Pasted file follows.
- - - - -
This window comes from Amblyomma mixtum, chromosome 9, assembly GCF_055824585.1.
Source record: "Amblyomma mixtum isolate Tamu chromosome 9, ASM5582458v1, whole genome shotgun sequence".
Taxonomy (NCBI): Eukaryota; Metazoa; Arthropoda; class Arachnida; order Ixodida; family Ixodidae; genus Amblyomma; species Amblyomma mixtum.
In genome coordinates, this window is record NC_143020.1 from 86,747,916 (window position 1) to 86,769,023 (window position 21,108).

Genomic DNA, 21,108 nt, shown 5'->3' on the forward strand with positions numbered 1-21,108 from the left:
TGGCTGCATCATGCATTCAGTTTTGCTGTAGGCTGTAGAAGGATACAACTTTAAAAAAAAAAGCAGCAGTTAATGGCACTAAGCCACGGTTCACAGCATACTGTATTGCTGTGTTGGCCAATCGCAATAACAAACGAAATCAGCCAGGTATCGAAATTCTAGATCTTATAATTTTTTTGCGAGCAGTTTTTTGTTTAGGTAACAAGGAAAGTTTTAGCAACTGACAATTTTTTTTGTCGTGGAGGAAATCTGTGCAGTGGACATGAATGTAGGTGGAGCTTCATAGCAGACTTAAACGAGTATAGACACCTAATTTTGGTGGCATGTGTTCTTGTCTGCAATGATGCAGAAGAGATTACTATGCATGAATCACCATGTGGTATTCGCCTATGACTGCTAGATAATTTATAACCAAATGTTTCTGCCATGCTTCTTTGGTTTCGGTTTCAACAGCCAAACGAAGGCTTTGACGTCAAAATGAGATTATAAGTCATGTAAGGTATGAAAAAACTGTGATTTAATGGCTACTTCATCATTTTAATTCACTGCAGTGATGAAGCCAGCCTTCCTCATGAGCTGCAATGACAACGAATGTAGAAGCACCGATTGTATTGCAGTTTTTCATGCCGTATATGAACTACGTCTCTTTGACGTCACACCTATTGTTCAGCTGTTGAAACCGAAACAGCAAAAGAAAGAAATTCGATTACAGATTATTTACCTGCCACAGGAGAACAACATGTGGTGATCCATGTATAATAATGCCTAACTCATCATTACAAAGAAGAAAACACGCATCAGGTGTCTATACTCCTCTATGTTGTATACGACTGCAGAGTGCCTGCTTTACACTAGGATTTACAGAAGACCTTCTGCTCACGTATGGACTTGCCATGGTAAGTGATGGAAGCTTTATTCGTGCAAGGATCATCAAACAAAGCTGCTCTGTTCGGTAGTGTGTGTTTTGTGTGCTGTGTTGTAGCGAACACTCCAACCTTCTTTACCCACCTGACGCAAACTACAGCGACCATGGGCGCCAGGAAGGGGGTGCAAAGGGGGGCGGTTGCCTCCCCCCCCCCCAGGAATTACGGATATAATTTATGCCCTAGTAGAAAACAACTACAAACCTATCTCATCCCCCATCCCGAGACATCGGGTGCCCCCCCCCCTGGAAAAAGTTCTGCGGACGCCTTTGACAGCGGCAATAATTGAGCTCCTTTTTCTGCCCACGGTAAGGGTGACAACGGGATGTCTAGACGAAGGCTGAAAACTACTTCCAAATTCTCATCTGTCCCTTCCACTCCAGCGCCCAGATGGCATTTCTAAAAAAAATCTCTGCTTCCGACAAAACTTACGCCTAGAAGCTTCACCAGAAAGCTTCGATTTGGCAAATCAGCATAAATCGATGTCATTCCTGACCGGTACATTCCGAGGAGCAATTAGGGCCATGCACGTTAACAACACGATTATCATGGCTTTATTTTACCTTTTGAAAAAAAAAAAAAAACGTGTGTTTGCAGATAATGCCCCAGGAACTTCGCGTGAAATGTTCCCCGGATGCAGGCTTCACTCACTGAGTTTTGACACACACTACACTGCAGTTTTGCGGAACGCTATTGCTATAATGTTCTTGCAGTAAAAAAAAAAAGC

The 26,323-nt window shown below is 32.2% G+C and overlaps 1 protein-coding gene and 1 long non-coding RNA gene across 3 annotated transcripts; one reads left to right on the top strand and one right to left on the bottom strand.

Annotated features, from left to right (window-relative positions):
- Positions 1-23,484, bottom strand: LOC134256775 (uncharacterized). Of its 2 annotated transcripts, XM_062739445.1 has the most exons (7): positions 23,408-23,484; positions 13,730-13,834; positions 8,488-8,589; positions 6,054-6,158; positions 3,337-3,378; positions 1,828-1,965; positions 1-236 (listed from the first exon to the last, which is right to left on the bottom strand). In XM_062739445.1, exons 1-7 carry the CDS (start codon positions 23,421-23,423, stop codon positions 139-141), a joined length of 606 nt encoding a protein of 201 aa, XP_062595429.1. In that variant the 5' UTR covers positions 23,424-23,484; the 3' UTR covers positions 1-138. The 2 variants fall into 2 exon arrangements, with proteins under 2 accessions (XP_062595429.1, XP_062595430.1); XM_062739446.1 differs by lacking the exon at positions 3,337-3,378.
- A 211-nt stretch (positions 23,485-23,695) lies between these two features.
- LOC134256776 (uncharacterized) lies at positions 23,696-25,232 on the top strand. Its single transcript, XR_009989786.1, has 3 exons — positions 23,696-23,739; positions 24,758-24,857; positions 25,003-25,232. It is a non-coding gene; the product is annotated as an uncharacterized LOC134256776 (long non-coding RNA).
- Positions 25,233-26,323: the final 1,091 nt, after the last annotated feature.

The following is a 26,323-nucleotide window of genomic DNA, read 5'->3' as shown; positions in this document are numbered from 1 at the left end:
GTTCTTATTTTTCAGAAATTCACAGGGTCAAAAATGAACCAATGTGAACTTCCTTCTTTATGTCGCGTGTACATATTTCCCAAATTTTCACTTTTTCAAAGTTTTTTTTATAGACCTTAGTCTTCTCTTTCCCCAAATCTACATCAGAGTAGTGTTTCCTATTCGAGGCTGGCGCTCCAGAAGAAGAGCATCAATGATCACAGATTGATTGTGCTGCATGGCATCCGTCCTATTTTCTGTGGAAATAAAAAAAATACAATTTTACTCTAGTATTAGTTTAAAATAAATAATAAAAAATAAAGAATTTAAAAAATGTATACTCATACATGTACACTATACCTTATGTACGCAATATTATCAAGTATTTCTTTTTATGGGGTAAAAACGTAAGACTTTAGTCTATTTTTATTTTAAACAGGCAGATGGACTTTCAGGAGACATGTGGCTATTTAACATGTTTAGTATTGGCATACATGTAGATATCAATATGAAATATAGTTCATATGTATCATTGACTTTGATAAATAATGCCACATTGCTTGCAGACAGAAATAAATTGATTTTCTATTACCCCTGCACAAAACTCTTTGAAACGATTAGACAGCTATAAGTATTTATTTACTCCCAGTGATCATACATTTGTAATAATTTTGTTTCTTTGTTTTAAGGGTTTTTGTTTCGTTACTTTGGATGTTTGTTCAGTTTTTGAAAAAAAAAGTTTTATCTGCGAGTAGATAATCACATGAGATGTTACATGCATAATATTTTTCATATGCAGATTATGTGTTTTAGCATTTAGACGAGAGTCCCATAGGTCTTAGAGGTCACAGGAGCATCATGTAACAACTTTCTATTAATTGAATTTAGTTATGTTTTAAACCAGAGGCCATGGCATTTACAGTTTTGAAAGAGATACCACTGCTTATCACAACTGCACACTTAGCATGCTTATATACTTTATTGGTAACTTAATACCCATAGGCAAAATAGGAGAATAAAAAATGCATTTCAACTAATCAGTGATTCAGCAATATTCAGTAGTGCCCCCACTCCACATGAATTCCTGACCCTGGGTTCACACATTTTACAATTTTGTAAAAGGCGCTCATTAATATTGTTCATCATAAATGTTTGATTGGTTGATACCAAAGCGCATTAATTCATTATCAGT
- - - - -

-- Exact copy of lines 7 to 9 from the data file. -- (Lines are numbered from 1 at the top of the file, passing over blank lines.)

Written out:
The 26,323-nt window shown below is 32.2% G+C and overlaps 1 protein-coding gene and 1 long non-coding RNA gene across 3 annotated transcripts; one reads left to right on the top strand and one right to left on the bottom strand.

Annotated features, from left to right (window-relative positions):
- Positions 1-23,484, bottom strand: LOC134256775 (uncharacterized). Of its 2 annotated transcripts, XM_062739445.1 has the most exons (7): positions 23,408-23,484; positions 13,730-13,834; positions 8,488-8,589; positions 6,054-6,158; positions 3,337-3,378; positions 1,828-1,965; positions 1-236 (listed from the first exon to the last, which is right to left on the bottom strand). In XM_062739445.1, exons 1-7 carry the CDS (start codon positions 23,421-23,423, stop codon positions 139-141), a joined length of 606 nt encoding a protein of 201 aa, XP_062595429.1. In that variant the 5' UTR covers positions 23,424-23,484; the 3' UTR covers positions 1-138. The 2 variants fall into 2 exon arrangements, with proteins under 2 accessions (XP_062595429.1, XP_062595430.1); XM_062739446.1 differs by lacking the exon at positions 3,337-3,378.